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Phytoestrogen rich foods for menopause
29
Sep

Phytoestrogens and Menopause

For many women, the symptoms of perimenopause and menopause can be frustrating and can affect everyday life. Though there are options available to medically treat menopause, for women who are looking for an alternative, many symptoms can be helped by using natural compounds to help target and support the hormones that are changing during menopause. A group of these natural compounds, called phytoestrogens, are currently attracting attention for the potential of their oestrogen-mimicking properties as a way to treat menopause.

It can be hard trying to find clear guidance on how phytoestrogens work, and what they can do for your body. Read on for advice and answers from Health & Her’s expert nutritionist, Helen Roach, on what phytoestrogens are, how they work, and why they could be an option for you.

What is phytoestrogen?

Phytoestrogens are naturally-occurring compounds found in plants that belong to a group of substances called polyphenolic compounds. They have a similar chemical structure to oestrogen and often behave in a similar way when ingested into the body. Like HRT (hormone replacement therapy), some nutritionists believe that increasing your phytoestrogen intake during perimenopause and menopause can help relieve symptoms caused by fluctuating oestrogen.

How do phytoestrogens work?

Phytoestrogens attach to oestrogen receptors, potentially creating a change in hormone and enzyme levels. They can mimic oestrogen in the body, and when phytoestrogens enter the body, the body’s oestrogen receptors attach to them as they would normal oestrogen, albeit less firmly, helping make up a deficit of oestrogen common during perimenopause and menopause. Additionally, it is thought that phytoestrogens can block oestrogen and xenoestrogens (man-made oestrogens found in skincare, industrial products and plastics, food, insecticides and building supplies) when they reach excessive levels.

Phytoestrogens and Menopause Symptoms

Phytoestrogens are doubly beneficial as they help maintain the right balance of oestrogen – low oestrogen is behind some of the most difficult symptoms of perimenopause and menopause, such as hot flushes, night sweats, palpitations, headaches, insomnia, fatigue, bone loss and vaginal dryness, plus more. And excess or high levels of oestrogen has been said to pose health risks including breast or uterine cancer. In addition, if high levels of oestrogen are present during perimenopause or menopause, it can cause bloating, breast tenderness, and heavy bleeding. Consuming phytoestrogens such as those found in fermented soy and red clover isoflavones may work to help women achieve a healthy balance to both raise and regulate their oestrogen levels.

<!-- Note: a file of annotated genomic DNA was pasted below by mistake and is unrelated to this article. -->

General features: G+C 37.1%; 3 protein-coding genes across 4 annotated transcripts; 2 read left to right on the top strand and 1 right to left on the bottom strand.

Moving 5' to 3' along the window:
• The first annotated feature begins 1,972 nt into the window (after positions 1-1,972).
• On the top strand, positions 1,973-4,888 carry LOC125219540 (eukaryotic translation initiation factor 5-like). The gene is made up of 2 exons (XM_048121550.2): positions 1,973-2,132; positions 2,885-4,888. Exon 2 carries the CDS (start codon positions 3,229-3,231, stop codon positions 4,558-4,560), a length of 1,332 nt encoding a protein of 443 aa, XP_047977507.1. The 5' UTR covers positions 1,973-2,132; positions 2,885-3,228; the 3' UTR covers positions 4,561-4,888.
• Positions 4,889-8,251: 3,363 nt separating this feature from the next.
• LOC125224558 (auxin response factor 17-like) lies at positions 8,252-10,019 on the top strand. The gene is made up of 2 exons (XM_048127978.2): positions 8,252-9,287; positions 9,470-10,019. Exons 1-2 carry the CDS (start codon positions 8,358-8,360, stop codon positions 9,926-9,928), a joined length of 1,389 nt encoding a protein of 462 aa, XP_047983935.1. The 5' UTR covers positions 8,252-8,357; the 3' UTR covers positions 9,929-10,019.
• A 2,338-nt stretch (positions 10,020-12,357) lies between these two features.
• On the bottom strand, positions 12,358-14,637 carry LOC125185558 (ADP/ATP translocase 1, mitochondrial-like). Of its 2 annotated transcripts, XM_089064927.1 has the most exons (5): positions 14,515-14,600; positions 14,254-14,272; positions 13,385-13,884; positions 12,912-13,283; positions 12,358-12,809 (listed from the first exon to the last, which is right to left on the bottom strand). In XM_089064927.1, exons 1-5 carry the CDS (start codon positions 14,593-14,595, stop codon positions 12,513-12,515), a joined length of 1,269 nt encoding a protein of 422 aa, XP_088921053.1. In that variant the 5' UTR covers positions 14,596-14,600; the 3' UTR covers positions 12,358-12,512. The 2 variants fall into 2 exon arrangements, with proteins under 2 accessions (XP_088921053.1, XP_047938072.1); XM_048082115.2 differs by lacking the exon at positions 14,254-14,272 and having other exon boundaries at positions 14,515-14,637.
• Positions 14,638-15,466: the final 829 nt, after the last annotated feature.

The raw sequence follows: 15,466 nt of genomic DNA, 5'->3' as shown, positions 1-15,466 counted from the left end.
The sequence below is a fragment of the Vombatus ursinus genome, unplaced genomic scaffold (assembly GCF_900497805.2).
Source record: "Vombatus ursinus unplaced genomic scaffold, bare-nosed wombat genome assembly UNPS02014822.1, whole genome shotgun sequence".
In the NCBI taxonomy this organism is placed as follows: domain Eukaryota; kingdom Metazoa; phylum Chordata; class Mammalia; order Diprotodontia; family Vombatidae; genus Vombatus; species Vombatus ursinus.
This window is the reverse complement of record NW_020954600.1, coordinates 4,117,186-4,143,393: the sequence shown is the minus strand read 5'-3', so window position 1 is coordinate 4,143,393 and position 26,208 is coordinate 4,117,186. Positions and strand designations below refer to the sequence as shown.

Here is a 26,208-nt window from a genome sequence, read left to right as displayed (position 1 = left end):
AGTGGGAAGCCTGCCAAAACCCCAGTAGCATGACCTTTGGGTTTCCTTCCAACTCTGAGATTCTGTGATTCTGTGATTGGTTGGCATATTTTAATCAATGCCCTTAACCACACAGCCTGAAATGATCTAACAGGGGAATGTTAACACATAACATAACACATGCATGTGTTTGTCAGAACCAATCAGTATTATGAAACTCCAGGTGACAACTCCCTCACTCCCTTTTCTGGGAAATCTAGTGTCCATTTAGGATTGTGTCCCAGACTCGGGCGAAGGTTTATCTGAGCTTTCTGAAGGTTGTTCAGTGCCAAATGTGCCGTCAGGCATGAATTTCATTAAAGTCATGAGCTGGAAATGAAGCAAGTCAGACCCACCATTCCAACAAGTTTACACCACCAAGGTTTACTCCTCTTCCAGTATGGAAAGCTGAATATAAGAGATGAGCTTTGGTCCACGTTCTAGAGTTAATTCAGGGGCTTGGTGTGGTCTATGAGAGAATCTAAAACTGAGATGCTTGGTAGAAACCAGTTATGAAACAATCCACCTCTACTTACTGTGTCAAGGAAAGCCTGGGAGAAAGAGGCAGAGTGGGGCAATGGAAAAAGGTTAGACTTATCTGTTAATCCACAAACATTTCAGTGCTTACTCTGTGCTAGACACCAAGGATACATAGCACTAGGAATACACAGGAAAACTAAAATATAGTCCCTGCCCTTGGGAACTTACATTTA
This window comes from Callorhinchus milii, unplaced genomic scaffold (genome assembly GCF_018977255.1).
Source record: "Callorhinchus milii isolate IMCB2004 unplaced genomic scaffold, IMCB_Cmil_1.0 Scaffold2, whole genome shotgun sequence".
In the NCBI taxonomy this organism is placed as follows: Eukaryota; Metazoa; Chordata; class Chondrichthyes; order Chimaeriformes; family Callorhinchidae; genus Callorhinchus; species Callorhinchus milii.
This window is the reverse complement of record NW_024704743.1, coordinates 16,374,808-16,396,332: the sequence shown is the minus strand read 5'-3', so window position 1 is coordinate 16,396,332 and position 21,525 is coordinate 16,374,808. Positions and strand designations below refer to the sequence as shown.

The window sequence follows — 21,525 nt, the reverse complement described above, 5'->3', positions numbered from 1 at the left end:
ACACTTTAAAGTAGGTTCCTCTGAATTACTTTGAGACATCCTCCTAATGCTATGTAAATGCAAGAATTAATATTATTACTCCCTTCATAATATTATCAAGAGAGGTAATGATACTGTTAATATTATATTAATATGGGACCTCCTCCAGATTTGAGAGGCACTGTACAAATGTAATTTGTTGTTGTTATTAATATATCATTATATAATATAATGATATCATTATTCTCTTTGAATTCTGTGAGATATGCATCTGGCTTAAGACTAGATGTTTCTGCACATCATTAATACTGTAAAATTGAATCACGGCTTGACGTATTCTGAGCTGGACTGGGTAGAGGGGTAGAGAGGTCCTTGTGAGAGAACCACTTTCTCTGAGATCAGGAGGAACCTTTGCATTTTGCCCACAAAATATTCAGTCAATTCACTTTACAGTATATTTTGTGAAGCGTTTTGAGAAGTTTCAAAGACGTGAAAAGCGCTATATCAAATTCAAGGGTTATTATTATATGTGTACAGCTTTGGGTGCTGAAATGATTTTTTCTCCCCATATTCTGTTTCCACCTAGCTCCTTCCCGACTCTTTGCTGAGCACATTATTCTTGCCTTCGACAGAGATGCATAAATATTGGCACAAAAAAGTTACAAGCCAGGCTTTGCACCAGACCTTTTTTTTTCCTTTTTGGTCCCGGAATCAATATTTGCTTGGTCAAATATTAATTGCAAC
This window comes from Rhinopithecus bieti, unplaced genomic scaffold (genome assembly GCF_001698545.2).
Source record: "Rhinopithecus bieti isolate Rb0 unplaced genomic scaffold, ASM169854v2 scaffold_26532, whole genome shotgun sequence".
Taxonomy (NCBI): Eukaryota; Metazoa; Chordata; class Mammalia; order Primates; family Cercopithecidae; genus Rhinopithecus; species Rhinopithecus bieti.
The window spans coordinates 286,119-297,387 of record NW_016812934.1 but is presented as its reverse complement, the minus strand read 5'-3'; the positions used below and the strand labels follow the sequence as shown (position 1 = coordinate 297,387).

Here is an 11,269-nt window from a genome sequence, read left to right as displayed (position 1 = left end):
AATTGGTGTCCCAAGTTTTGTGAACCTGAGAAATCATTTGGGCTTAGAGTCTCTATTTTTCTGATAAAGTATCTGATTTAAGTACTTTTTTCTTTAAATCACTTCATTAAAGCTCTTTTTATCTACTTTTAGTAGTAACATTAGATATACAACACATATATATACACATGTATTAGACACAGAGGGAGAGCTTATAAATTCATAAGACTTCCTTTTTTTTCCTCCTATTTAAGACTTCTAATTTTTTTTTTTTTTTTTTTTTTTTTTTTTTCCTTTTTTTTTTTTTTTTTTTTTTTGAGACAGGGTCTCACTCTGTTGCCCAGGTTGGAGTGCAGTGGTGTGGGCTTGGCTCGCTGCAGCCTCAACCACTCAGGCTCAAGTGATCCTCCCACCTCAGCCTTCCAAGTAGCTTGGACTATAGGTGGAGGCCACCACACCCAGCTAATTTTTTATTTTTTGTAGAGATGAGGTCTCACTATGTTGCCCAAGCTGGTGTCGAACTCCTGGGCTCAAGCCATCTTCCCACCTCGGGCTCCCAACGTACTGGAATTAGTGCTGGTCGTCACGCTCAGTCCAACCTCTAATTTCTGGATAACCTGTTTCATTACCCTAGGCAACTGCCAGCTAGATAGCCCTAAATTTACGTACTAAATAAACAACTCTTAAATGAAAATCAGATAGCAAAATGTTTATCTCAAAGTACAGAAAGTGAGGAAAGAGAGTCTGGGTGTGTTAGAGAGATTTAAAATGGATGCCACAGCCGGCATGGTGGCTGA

What are the benefits of phytoestrogens for menopause?

A question commonly asked is ‘do phytoestrogens help with menopause?’. Well, current research indicates that phytoestrogens affect women in perimenopause and the early stages of menopause. In countries where women tend to have a diet rich in phytoestrogens – such as Japan – research suggests a lower incidence of difficult menopausal symptoms, such as hot flushes, and a lower risk of breast and uterine cancer and osteoporosis. A 2014 study indicated that phytoestrogens reduced the frequency and severity of hot flushes in menopausal women, alongside a 2011 study that found that phytoestrogens helped in preventing osteoporosis in menopausal and post-menopausal women. Other studies have indicated that phytoestrogens may play a part in aiding heart health and preventing the growth of breast cancer cells, though more research is needed for both of these claims.

For some women, starting HRT can come with a set of challenges, or be inaccessible altogether – either the side effects are difficult, or it can’t be used due to a family history of breast cancer. In these cases, phytoestrogens can provide an alternate route to explore. However, it is important to remember that phytoestrogens bind less firmly to the body’s oestrogen receptors than traditional synthetic and body-identical oestrogen, and as a result, can be weaker in their effect. You should always visit a healthcare professional if you are struggling with severe perimenopausal and menopausal symptoms to discuss what treatment options are right for you.

Phytoestrogens can also help with postmenopausal hirsutism (the abnormal growth of hair on the face and body). Androgen hormones are responsible for male pattern hair growth and come about as the result of testosterone dominance. When hormones fluctuate during perimenopause and menopause, and as oestrogen levels are depleted after menopause, testosterone can dominate, leading to increased androgen production, facial hair growth, and thinning of hair on the head. Phytoestrogens can help to balance overall hormone levels, and when used alongside Vitamin B6 and specific herbs like Saw Palmetto, can reduce androgen production.